Phyo Zeya Thaw, a former National League for Democracy MP, in 2012. He and three others were executed, state media said Monday.
Burma's junta has executed four prisoners, including a former pro-democracy lawmaker from Aung San Suu Kyi's party and a prominent opponent, state media said Monday , the first application of the death penalty in Myanmar for more than three decades.
All four had been convicted of brutal and inhumane acts of terror and the executions followed prison procedures, the state-run Global New Light of Myanmar claimed, without specifying how or when they took place.
A spokesperson for the junta did not respond to requests from AFP.
Since the February 1, 2021 military coup, dozens of opponents of the junta have been sentenced to death, but no executions have taken place so far. These executions aroused strong condemnations around the world, the head of the American diplomacy Antony Blinken denouncing in particular the total disregard of the regime for human rights and the rule of law.
Phyo Zeya Thaw, 41, a former National League for Democracy (NLD) MP, was arrested in November and convicted in January of violating the anti-terrorism law.
This pioneer of hip-hop in Myanmar, whose lyrics were already critical of the army in the early 2000s, had been imprisoned in 2008 for membership of an illegal organization and possession of foreign currency.
He won a deputy seat in the 2015 elections, during the transition from military power to civilian government.
A soldier walks past a detainee during a protest against the military coup in Mandalay, March 3, 2021.
The junta accused him of orchestrating several attacks against the regime, including an attack on a train in which five policemen were killed last August in Rangoon.
Kyaw Min Yu, 53, said Jimmy, was a writer and lifelong opponent of the military, famous for his role in the 1988 student uprising against the then junta. He was arrested in October and sentenced in January.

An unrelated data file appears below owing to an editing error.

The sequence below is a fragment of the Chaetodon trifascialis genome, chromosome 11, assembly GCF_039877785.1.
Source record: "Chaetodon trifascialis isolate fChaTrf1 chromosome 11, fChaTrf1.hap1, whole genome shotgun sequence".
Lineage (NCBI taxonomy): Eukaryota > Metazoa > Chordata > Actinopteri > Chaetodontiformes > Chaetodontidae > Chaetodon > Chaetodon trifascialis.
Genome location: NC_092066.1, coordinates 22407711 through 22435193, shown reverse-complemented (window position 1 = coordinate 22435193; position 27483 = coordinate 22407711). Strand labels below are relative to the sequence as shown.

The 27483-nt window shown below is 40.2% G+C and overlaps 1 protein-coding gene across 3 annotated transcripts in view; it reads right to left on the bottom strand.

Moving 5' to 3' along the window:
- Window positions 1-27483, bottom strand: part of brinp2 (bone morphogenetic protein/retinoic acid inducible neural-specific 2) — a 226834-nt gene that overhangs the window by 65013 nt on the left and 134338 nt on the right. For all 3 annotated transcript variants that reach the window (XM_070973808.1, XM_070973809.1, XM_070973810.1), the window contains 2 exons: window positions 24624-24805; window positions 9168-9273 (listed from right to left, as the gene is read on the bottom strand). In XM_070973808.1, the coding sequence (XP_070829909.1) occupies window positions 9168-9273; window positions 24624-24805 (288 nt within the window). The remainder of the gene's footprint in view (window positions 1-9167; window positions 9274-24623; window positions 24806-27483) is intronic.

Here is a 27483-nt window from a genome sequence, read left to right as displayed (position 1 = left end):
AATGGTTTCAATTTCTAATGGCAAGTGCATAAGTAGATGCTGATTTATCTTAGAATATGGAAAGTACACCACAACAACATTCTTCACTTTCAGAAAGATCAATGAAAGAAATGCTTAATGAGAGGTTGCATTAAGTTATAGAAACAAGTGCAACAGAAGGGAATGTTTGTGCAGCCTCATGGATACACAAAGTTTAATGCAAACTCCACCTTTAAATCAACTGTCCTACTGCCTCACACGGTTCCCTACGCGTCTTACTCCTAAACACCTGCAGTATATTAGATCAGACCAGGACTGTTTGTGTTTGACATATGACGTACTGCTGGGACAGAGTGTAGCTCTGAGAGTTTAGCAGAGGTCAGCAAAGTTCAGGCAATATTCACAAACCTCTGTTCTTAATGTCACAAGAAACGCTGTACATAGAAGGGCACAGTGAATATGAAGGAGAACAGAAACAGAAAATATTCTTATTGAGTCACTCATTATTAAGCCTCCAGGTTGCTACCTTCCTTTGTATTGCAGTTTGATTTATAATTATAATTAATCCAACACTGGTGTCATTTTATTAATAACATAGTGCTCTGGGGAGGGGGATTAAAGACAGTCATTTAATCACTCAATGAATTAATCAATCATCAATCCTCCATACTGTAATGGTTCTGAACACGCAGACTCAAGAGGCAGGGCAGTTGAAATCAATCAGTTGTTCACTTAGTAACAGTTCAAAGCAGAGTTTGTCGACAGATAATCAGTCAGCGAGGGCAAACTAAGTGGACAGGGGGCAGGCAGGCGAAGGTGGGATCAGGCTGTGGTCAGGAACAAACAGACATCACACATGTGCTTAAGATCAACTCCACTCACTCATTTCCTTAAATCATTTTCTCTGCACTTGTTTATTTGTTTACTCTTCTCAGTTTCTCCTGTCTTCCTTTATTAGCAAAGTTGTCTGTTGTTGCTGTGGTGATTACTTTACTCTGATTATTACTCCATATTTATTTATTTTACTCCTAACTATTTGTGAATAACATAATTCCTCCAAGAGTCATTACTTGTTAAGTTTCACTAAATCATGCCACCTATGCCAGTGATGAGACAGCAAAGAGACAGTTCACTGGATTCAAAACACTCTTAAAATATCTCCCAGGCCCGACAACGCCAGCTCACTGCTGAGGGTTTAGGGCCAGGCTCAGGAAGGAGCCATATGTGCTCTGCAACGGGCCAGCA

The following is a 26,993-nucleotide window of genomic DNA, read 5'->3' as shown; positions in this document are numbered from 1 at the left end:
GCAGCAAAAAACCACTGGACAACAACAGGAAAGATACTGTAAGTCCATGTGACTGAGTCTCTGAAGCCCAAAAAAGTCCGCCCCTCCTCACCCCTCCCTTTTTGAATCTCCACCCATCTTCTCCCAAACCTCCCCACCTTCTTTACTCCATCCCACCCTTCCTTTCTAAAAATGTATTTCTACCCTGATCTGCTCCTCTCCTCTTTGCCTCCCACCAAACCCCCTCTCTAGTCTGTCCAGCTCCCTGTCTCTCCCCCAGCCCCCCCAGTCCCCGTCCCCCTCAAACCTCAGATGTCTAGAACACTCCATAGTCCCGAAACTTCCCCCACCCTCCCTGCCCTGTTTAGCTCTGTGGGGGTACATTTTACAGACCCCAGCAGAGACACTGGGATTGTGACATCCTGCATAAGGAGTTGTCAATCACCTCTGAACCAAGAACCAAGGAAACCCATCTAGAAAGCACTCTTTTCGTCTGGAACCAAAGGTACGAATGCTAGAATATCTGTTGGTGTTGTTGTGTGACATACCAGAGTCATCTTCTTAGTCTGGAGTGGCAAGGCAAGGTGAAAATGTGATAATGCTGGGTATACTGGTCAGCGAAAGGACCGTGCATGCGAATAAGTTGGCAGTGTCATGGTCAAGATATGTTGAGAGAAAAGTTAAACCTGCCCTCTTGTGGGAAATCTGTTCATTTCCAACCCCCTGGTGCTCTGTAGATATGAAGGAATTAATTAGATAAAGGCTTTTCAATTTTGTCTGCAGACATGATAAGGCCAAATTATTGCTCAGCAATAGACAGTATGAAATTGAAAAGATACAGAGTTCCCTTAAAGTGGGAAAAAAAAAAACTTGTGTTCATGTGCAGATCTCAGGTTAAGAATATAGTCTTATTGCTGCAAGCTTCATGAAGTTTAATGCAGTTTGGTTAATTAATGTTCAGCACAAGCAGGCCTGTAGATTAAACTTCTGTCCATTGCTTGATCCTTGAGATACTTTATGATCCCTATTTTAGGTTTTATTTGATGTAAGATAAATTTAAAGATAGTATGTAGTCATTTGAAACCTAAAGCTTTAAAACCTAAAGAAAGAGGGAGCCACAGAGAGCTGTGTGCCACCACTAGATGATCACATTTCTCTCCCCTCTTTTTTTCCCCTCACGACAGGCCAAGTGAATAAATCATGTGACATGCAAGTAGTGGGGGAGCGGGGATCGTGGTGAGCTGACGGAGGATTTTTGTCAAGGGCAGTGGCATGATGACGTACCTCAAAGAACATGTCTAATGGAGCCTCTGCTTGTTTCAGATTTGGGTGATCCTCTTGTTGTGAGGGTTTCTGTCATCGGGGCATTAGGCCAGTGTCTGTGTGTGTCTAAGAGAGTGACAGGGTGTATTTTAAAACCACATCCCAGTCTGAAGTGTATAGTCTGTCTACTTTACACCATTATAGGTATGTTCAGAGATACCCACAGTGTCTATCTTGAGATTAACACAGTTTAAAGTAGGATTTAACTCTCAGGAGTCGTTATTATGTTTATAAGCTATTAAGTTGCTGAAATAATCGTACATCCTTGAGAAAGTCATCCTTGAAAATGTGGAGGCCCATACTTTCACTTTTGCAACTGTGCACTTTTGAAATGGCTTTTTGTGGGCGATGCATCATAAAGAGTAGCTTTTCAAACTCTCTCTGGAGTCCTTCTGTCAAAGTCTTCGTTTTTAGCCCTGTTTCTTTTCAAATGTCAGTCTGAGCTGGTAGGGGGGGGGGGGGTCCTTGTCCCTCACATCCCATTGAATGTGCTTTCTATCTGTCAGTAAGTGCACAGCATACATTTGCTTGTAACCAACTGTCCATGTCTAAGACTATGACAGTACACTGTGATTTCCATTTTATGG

According to local media, family members of the two men gathered outside Insein prison in Rangoon, where they were being held, hoping to get their bodies back.
The other two prisoners executed are two men accused of killing a woman they suspected of being a junta informant.
The junta had done knowing last month that it intended to carry out these executions, despite warnings from the international community.
The last execution in Myanmar was in 1988, according to a report by #x27;UN experts in June, which counted 114 death sentences since the coup.
These experts had warned that the executions could accelerate if the international community did not react.
The UN High Commissioner for Human Rights Homme called the measure ordered by the junta cruel and regressive.
“I am appalled that despite calls from around the world, the soldiers carried out these executions without any regard for human rights. »
— Michelle Bachelet, UN High Commissioner for Human Rights
France has denounced a major regression and a new stage in the escalation atrocities committed by the Burmese junta since the coup.
Josep Borrell, the head of EU diplomacy, condemned executions on the grounds policies, which represent a new step towards the complete dismantling of the rule of law and a new flagrant violation of human rights in Burma.
For US Secretary of State Antony Blinken, this reprehensible violence demonstrates the regime's utter disregard for human rights and the rule of law.
In addition to the countless atrocities against the Burmese people, the military junta has brazenly committed another outrageous crime […] ignoring the demands of the international community and those who demand justice, reacted the party of Aung San Suu Kyi, the National League for Democracy, devastated by the news.
This is an act of the utmost cruelty, for Elaine Pearson, the director for Asia of the NGO Human Rights Watch.
Burmese soldier stands guard following clashes in the town of Hpruso, in December 2021.
These executions […] are yet another example of Burma's atrocious human rights record. […] The military will continue to trample on people's lives until they are held accountable, said Erwin Van der Borght, Amnesty International's Asia-Pacific director.
These executions risk accentuating the international isolation of the Burmese military, who seized power by force on February 1, 2021 under the pretext of alleged fraud in the elections of the previous year, won overwhelmingly by the NLD.
The junta continues a bloody crackdown, with more than 2,000 civilians killed and more than 15,000 arrested since the coup. #x27;State, according to a local NGO.
Among those arrested is former leader and Nobel Peace Prize laureate Aung San Suu Kyi, 77, who faces on several charges that could result in him up to 150 years in prison in total.